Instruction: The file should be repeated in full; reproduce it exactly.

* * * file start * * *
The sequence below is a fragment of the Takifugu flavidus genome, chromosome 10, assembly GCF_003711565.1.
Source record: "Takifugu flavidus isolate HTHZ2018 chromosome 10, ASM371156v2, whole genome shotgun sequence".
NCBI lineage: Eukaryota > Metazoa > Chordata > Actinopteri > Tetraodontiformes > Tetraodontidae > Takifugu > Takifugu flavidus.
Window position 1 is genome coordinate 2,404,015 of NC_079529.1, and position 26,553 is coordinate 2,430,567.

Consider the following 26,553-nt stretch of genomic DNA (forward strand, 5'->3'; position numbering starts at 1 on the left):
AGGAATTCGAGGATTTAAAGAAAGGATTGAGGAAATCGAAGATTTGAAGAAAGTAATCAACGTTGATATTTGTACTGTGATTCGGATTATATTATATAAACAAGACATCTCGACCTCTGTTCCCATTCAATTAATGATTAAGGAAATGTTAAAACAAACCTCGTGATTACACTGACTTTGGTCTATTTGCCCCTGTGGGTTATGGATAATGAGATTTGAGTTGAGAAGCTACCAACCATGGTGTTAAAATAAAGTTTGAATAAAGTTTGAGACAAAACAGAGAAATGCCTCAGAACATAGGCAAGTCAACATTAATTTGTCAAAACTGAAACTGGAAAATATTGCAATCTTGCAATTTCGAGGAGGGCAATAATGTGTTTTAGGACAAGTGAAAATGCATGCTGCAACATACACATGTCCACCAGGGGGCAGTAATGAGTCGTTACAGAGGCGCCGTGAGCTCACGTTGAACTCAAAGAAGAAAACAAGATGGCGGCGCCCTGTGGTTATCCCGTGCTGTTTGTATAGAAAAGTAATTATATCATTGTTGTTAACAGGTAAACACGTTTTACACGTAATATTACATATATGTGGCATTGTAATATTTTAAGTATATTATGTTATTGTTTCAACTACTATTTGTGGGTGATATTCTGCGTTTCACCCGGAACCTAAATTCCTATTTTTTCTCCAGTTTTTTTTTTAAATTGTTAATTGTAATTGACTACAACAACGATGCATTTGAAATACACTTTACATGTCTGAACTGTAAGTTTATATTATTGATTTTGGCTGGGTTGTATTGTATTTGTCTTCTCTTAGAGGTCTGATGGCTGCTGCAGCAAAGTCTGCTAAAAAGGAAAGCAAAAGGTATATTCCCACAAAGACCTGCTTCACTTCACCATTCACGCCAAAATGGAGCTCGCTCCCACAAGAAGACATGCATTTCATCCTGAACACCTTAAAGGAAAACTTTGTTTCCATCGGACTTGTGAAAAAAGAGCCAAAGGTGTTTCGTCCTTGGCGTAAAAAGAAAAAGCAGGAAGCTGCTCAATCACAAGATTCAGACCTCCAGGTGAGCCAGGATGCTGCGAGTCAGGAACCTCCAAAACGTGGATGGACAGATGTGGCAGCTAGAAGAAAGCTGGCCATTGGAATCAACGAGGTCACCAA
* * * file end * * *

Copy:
The sequence below is a fragment of the Takifugu flavidus genome, chromosome 10, assembly GCF_003711565.1.
Source record: "Takifugu flavidus isolate HTHZ2018 chromosome 10, ASM371156v2, whole genome shotgun sequence".
NCBI lineage: Eukaryota > Metazoa > Chordata > Actinopteri > Tetraodontiformes > Tetraodontidae > Takifugu > Takifugu flavidus.
Window position 1 is genome coordinate 2,404,015 of NC_079529.1, and position 26,553 is coordinate 2,430,567.

Consider the following 26,553-nt stretch of genomic DNA (forward strand, 5'->3'; position numbering starts at 1 on the left):
AGGAATTCGAGGATTTAAAGAAAGGATTGAGGAAATCGAAGATTTGAAGAAAGTAATCAACGTTGATATTTGTACTGTGATTCGGATTATATTATATAAACAAGACATCTCGACCTCTGTTCCCATTCAATTAATGATTAAGGAAATGTTAAAACAAACCTCGTGATTACACTGACTTTGGTCTATTTGCCCCTGTGGGTTATGGATAATGAGATTTGAGTTGAGAAGCTACCAACCATGGTGTTAAAATAAAGTTTGAATAAAGTTTGAGACAAAACAGAGAAATGCCTCAGAACATAGGCAAGTCAACATTAATTTGTCAAAACTGAAACTGGAAAATATTGCAATCTTGCAATTTCGAGGAGGGCAATAATGTGTTTTAGGACAAGTGAAAATGCATGCTGCAACATACACATGTCCACCAGGGGGCAGTAATGAGTCGTTACAGAGGCGCCGTGAGCTCACGTTGAACTCAAAGAAGAAAACAAGATGGCGGCGCCCTGTGGTTATCCCGTGCTGTTTGTATAGAAAAGTAATTATATCATTGTTGTTAACAGGTAAACACGTTTTACACGTAATATTACATATATGTGGCATTGTAATATTTTAAGTATATTATGTTATTGTTTCAACTACTATTTGTGGGTGATATTCTGCGTTTCACCCGGAACCTAAATTCCTATTTTTTCTCCAGTTTTTTTTTTAAATTGTTAATTGTAATTGACTACAACAACGATGCATTTGAAATACACTTTACATGTCTGAACTGTAAGTTTATATTATTGATTTTGGCTGGGTTGTATTGTATTTGTCTTCTCTTAGAGGTCTGATGGCTGCTGCAGCAAAGTCTGCTAAAAAGGAAAGCAAAAGGTATATTCCCACAAAGACCTGCTTCACTTCACCATTCACGCCAAAATGGAGCTCGCTCCCACAAGAAGACATGCATTTCATCCTGAACACCTTAAAGGAAAACTTTGTTTCCATCGGACTTGTGAAAAAAGAGCCAAAGGTGTTTCGTCCTTGGCGTAAAAAGAAAAAGCAGGAAGCTGCTCAATCACAAGATTCAGACCTCCAGGTGAGCCAGGATGCTGCGAGTCAGGAACCTCCAAAACGTGGATGGACAGATGTGGCAGCTAGAAGAAAGCTGGCCATTGGAATCAACGAGGTCACCAA